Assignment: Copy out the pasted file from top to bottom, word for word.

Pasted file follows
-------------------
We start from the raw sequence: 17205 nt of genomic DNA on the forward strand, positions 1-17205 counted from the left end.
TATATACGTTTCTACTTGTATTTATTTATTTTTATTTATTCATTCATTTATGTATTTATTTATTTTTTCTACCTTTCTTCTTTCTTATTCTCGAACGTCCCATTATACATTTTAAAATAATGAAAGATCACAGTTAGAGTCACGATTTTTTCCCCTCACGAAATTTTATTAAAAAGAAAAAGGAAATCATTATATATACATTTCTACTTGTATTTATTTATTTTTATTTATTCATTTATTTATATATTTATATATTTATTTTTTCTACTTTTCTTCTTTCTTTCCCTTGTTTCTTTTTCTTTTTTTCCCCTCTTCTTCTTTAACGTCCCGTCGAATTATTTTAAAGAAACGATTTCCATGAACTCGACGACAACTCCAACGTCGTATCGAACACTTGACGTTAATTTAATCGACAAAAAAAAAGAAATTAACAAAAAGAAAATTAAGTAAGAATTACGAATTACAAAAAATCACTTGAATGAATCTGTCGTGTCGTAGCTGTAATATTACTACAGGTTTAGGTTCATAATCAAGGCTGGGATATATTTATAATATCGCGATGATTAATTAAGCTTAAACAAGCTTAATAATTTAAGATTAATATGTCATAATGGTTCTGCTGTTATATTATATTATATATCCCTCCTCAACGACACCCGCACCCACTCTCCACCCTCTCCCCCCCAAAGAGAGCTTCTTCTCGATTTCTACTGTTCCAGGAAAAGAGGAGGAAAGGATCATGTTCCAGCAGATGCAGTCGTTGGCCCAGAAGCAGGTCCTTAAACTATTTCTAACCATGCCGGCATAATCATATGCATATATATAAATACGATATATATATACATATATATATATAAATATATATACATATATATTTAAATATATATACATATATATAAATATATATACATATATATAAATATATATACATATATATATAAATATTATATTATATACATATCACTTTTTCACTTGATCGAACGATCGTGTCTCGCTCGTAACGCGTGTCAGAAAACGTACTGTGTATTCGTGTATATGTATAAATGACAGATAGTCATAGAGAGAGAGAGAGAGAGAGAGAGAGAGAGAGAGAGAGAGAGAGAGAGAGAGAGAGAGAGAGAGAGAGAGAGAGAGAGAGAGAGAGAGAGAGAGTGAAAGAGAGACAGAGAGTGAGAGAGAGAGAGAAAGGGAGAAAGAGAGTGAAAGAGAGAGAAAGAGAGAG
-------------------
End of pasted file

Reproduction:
We start from the raw sequence: 17205 nt of genomic DNA on the forward strand, positions 1-17205 counted from the left end.
TATATACGTTTCTACTTGTATTTATTTATTTTTATTTATTCATTCATTTATGTATTTATTTATTTTTTCTACCTTTCTTCTTTCTTATTCTCGAACGTCCCATTATACATTTTAAAATAATGAAAGATCACAGTTAGAGTCACGATTTTTTCCCCTCACGAAATTTTATTAAAAAGAAAAAGGAAATCATTATATATACATTTCTACTTGTATTTATTTATTTTTATTTATTCATTTATTTATATATTTATATATTTATTTTTTCTACTTTTCTTCTTTCTTTCCCTTGTTTCTTTTTCTTTTTTTCCCCTCTTCTTCTTTAACGTCCCGTCGAATTATTTTAAAGAAACGATTTCCATGAACTCGACGACAACTCCAACGTCGTATCGAACACTTGACGTTAATTTAATCGACAAAAAAAAAGAAATTAACAAAAAGAAAATTAAGTAAGAATTACGAATTACAAAAAATCACTTGAATGAATCTGTCGTGTCGTAGCTGTAATATTACTACAGGTTTAGGTTCATAATCAAGGCTGGGATATATTTATAATATCGCGATGATTAATTAAGCTTAAACAAGCTTAATAATTTAAGATTAATATGTCATAATGGTTCTGCTGTTATATTATATTATATATCCCTCCTCAACGACACCCGCACCCACTCTCCACCCTCTCCCCCCCAAAGAGAGCTTCTTCTCGATTTCTACTGTTCCAGGAAAAGAGGAGGAAAGGATCATGTTCCAGCAGATGCAGTCGTTGGCCCAGAAGCAGGTCCTTAAACTATTTCTAACCATGCCGGCATAATCATATGCATATATATAAATACGATATATATATACATATATATATATAAATATATATACATATATATTTAAATATATATACATATATATAAATATATATACATATATATAAATATATATACATATATATATAAATATTATATTATATACATATCACTTTTTCACTTGATCGAACGATCGTGTCTCGCTCGTAACGCGTGTCAGAAAACGTACTGTGTATTCGTGTATATGTATAAATGACAGATAGTCATAGAGAGAGAGAGAGAGAGAGAGAGAGAGAGAGAGAGAGAGAGAGAGAGAGAGAGAGAGAGAGAGAGAGAGAGAGAGAGAGAGAGAGAGAGAGAGTGAAAGAGAGACAGAGAGTGAGAGAGAGAGAGAAAGGGAGAAAGAGAGTGAAAGAGAGAGAAAGAGAGAG